6. What’s more upsetting, your children moving out or moving back in?

    Article by Fab after Fifty You work hard to raise good kids who will be able to make it on their own once they arrive in the real world. And although it can be a heart breaking day when they finally leave the nest, it’s also a moment to feel proud and look forward to the next stage in your time as a parent. You get to see your kids forge careers and become independent adults; maybe one day you’ll even have grandchildren to enjoy. So it can be a bit of an unexpected surprise when one or more of your kids returns home long term. But the fact is this is happening more and more. And it’s not because we’re not preparing them for the world or because they...
  7. The Fab 50s – Managing the new Chapter of your Life

    Article by Carole Spiers Being over 50 can be the beginning of a new chapter in your life; a time of growth and a period of regeneration. Middle age may be upon you but you have the experience and possibly the lines on your face that go with it!  Of course, you might wish that they weren’t there but that is another story!  However, they are there and each one tells the tale of your life’s experience. The post 50’s chapter brings not only experience but also brings you greater influence.  This is a time when reality starts biting and the dreams that you had when you were younger may now be drifting away into the mists of early romantic visions.  Having now faced the hard realities of life and the work required...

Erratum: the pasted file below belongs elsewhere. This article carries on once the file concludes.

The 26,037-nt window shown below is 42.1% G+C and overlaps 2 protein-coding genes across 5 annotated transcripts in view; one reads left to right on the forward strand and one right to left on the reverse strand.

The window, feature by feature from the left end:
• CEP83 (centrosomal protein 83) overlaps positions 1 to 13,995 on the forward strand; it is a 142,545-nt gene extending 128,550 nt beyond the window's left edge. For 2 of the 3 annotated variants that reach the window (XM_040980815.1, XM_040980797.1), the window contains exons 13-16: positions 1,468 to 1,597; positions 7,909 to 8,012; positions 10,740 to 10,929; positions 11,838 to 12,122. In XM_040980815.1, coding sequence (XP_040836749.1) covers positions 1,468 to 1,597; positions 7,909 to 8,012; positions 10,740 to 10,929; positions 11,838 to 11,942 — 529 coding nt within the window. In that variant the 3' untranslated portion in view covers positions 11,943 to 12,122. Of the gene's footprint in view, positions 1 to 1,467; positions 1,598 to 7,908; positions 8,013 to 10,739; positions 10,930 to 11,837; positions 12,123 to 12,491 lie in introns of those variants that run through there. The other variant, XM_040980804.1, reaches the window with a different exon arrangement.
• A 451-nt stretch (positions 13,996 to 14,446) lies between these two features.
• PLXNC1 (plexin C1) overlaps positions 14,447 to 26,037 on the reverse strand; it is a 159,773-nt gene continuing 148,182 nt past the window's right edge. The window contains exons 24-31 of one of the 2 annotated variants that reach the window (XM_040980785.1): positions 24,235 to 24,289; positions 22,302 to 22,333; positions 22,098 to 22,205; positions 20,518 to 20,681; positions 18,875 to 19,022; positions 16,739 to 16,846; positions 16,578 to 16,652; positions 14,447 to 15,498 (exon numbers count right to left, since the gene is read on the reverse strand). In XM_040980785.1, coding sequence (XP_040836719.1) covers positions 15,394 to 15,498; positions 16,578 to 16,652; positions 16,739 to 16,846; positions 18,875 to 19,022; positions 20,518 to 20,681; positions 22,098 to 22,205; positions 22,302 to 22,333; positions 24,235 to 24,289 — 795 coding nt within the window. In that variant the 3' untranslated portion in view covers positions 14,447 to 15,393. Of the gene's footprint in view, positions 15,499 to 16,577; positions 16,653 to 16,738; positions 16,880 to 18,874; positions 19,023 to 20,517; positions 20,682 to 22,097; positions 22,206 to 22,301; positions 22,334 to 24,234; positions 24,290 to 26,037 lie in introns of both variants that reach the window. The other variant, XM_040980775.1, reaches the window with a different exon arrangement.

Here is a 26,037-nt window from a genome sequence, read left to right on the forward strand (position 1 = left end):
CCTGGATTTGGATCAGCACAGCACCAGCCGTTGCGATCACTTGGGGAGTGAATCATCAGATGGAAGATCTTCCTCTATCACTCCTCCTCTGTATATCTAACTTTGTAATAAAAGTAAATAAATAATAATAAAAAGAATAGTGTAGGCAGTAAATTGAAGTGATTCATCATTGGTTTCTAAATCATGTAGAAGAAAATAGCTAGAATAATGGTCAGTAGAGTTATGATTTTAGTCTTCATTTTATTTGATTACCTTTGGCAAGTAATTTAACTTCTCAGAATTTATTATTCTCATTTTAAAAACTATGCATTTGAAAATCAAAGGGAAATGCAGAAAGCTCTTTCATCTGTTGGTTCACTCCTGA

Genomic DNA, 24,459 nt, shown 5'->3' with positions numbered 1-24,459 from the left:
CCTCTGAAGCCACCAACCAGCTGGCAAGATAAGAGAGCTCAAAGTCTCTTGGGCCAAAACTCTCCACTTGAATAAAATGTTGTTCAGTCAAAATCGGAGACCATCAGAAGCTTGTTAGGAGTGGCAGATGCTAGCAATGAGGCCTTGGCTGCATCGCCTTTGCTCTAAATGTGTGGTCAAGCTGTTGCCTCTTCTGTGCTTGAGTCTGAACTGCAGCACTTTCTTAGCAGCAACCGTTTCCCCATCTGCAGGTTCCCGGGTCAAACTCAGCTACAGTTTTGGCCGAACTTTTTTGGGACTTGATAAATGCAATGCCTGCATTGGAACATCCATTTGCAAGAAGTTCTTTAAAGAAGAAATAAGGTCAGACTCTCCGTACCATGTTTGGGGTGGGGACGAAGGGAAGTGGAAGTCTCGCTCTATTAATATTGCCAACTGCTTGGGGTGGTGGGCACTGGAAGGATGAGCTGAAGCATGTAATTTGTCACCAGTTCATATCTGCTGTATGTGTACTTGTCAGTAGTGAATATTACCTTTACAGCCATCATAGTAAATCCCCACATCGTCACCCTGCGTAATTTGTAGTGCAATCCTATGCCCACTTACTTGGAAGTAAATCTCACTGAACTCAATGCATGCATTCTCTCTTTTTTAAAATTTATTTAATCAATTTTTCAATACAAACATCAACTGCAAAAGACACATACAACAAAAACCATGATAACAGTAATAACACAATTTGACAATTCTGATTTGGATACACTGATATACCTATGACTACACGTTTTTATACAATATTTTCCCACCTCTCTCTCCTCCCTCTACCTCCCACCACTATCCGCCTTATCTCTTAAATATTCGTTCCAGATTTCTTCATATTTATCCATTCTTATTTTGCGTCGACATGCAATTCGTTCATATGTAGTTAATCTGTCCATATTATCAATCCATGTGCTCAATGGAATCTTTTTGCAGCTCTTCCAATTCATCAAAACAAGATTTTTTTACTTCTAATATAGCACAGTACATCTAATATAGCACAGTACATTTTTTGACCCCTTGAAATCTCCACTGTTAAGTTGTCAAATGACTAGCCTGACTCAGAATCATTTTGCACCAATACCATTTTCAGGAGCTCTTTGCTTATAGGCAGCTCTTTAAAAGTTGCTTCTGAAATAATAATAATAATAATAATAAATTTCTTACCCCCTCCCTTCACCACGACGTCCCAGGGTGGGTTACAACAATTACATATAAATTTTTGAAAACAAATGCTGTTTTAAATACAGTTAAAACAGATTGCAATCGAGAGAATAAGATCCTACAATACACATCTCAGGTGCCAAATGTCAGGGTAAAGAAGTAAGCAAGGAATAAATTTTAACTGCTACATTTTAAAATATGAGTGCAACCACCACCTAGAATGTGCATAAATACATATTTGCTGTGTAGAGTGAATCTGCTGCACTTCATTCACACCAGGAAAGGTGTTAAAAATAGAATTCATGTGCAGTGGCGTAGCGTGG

8. Home for Christmas – your child, homesickness and how to handle it.

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    Article by Caroline Carr Has your son or daughter just finished their first term at university or college? How have they been? And how have you been? Has the break away from you been tricky or traumatic, or has it been absolutely fine? Lots of young people will not allow themselves to admit to being homesick – yet I reckon many long to be back with their families for ages after they have ‘left home.’ This can fuel or even trigger anxiety and/or depression sometimes. And you might never know, because they don’t tell you. I had a client who had a promising career, but had developed what I believe was a Generalised Anxiety Disorder whilst at University. She had told no-one, but her student life was...